Building & Construction Minister Maurice Williamson said yesterday: “Unlicensed building practitioners who carry out restricted building work unsupervised can be prosecuted and face fines of up to $20,000, and may be required to remove their building work.”

Mr Williamson said introducing the restricted building work category was a critical part of the Government’s plan to remove red tape by placing more reliance on skilled & accountable practitioners doing quality work.

Link: Licensed building practitioners register

 

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Attribution: Ministerial release & department website, story written by Bob Dey for the Bob Dey Property Report.

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Law Commission to review joint and several liability

Published 11 October 2011

The Government has called in the Law Commission to review joint & several liability in the construction industry.

One change being considered is a switch to proportionate liability, so parties would have to contribute a set amount that reflected how much they contributed to the loss or damage.

Building & Construction Minister Maurice Williamson said yesterday the Building Act review had identified some issues with the way joint & several liability worked in practice in the building sector, and also considered other possible options such as proportionate liability.

He said the Law Commission would provide a broader review of the issue. The Government has released a Cabinet paper & related review documents (see the links below).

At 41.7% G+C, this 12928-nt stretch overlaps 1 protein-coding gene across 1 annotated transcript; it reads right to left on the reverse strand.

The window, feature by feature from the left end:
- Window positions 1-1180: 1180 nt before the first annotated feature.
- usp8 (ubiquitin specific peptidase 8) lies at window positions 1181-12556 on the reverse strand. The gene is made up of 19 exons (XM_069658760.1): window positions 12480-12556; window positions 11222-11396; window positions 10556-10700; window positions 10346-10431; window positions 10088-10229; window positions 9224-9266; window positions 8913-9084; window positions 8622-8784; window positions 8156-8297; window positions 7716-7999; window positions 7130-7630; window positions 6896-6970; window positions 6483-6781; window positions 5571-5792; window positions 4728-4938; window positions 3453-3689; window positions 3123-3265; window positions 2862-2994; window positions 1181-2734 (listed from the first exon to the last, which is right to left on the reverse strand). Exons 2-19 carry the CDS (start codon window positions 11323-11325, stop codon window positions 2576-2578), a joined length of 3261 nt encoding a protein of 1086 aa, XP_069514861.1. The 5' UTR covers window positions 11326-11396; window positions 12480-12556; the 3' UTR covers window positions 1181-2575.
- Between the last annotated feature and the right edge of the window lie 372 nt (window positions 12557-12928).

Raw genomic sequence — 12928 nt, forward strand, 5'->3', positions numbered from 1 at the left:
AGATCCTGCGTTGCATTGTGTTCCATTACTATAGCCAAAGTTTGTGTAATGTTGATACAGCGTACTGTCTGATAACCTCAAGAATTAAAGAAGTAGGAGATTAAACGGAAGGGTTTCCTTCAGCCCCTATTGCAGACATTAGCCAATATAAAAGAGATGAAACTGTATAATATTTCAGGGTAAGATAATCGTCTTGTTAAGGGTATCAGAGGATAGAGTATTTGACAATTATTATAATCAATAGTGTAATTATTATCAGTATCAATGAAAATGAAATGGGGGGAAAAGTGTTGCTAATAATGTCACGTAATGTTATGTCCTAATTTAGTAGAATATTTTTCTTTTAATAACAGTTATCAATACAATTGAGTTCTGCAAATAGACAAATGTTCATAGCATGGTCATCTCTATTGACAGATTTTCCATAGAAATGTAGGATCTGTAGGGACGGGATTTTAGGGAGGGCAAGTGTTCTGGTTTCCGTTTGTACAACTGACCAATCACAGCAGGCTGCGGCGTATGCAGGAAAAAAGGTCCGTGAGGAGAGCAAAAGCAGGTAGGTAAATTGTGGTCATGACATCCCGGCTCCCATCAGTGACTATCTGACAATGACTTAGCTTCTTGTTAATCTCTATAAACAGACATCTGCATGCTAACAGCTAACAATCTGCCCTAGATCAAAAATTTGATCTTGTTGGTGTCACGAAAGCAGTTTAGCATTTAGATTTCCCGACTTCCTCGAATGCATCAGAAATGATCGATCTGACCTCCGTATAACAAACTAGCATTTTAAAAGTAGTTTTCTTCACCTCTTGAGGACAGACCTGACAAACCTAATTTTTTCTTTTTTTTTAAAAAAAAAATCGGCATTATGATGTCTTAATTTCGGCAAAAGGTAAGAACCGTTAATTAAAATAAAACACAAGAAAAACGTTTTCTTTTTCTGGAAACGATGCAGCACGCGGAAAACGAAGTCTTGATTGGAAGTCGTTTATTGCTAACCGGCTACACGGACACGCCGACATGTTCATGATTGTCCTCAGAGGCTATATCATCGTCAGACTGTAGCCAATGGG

The Department of Building & Housing said: “The Building Act will be amended so it’s clearer to builders, designers, building consent authorities & consumers who’s accountable for what. New measures will also be introduced to make it easier for homeowners to hold builders to account.

The amendments to the act will make it clear that:

designers are accountable for ensuring that their plans, specifications & advice will meet the requirements of the building codebuilders are accountable for building to any approved plans & specifications, or if there are no approved plans or specifications then they are accountable for meeting the requirements of the building codeowners of building work are accountable for getting any necessary approvals; if they change the plans or specifications, or do the building work themselves, then they are accountable for meeting the requirements of the building codebuilding consent authorities are accountable for checking that others are doing their part – including checking plans & specifications for building code compliance, checking at any prescribed inspection points that work is done in accordance with the plans & specifications, approving any critical variations and certifying that the work has been completed in accordance with the consent.”

The department said a review of the Building Act found “the system is out of balance, with an unduly heavy reliance on building consent authorities to identify & correct inadequacies in building design & construction.